Maska, the Wolf Lord


What people know about the gods is not always true.

In one village, it is known that Maska, the evil Wolf Lord, tries endlessly to kill Elita the Monarch Deer, protector of the world and kind benefactor to its people. In another, Maska is a trickster who pulls people away from those they love, while Elita teaches them the stories of togetherness and support. In still others, Maska is a dangerous hero, he who would face the armies of the Fair Folk while peaceful but frightened Elita runs away to hide. People simplify the world, and project their own feelings onto the gods, and remember jokes that their grandmother told them as if they were truth.

In truth, Elita and Maska are brother and sister. Yes, they fought from time to time, as any siblings would, but they worked together to protect their people and teach them to survive as best they could. Was Maska a bit of a joker? Was Elita too cautious for her own good? Maska tells it that way, at least – but they were family, and they loved one another.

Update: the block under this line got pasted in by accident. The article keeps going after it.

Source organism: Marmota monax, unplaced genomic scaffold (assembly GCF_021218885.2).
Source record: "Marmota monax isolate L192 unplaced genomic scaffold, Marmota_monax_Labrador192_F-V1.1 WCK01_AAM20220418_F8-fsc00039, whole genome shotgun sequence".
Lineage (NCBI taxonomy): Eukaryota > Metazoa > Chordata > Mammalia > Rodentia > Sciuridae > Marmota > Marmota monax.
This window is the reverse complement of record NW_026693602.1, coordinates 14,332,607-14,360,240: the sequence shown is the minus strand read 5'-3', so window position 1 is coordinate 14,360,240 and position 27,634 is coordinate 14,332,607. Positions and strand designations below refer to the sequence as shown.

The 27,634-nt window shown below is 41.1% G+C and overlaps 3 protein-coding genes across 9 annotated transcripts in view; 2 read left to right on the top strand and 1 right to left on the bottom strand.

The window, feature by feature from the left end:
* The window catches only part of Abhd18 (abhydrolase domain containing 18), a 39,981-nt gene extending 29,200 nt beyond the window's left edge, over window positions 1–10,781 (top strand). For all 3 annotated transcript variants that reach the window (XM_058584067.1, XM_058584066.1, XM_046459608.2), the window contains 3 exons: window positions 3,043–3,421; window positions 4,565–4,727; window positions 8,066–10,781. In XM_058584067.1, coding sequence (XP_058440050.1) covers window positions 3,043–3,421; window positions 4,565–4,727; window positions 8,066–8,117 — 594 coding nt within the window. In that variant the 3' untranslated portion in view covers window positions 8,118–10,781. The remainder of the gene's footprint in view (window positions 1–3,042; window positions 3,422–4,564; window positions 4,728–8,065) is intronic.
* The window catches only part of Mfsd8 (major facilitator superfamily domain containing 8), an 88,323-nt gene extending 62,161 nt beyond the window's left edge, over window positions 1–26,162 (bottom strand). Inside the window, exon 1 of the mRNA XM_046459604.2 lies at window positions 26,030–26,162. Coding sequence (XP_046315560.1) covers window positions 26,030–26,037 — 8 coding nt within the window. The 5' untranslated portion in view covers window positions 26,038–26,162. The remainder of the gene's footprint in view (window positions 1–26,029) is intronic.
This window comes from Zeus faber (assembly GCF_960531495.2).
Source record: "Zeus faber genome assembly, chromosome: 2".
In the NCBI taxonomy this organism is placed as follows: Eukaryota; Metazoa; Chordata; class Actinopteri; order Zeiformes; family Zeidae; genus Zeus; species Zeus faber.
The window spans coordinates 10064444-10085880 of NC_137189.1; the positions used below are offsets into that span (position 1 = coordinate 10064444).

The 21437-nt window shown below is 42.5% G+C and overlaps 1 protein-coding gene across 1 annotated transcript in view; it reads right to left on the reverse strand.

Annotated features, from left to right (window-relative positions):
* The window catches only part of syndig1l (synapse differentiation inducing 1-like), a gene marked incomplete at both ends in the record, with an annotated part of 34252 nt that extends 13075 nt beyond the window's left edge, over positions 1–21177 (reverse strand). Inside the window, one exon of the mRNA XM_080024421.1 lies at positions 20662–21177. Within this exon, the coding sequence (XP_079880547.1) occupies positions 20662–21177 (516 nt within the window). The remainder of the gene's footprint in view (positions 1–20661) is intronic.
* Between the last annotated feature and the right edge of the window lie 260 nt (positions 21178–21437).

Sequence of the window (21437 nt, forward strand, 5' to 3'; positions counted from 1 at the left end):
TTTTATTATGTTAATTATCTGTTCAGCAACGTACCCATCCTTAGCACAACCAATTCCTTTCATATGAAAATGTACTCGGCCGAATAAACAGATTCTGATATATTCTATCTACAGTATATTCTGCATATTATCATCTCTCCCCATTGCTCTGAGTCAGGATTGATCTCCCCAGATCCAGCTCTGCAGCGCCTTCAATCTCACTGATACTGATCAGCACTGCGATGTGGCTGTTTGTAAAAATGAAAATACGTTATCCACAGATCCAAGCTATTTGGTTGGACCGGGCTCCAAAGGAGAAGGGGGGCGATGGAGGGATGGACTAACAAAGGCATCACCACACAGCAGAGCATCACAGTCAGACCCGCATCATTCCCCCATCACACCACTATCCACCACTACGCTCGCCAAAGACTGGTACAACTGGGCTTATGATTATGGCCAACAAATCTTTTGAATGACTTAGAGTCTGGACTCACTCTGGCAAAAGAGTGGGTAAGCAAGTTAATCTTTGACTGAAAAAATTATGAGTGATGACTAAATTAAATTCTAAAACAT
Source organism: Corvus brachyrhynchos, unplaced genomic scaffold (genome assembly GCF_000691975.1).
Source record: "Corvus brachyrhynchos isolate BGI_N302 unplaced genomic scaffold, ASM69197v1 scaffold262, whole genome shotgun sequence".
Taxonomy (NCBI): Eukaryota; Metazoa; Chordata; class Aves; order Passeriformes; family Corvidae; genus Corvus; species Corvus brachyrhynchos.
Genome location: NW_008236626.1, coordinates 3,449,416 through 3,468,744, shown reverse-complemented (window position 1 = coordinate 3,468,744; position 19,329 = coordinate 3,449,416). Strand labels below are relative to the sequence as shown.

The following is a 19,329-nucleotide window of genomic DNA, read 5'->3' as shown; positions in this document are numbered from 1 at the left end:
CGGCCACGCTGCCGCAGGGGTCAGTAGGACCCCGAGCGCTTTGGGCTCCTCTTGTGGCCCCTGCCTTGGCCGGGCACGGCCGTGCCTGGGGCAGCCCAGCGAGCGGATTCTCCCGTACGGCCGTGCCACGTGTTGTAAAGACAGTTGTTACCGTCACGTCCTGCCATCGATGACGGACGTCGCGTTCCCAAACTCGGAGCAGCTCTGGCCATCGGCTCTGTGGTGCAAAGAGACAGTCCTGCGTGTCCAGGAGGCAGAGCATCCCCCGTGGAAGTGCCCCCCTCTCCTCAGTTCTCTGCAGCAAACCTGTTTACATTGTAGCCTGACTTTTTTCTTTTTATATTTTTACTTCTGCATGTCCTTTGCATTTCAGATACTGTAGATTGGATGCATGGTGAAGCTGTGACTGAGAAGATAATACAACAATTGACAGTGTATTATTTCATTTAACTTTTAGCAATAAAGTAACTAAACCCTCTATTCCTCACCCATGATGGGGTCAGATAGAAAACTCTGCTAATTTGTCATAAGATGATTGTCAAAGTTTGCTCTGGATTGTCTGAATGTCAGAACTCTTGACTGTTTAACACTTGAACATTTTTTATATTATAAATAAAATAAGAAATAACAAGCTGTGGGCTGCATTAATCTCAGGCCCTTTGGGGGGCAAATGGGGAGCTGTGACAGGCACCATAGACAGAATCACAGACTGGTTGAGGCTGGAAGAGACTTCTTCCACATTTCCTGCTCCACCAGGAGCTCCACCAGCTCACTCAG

It came as painful news to Maska, then, that Elita lay injured in the forest. A sparrow-spirit told him, and he rushed to her side as the blood dripped from her. Maska saw that Elita was weakened and needed every scrap of power she could get. He also knew that Elita shared her power with her priests. Taking Boral as a priestess, as was destined the next day, would cost her dearly. The only way Maska saw to prevent Elita’s death was to take Boral as his own priestess. Elita passed her debt to Maska, and he fainted from the strain.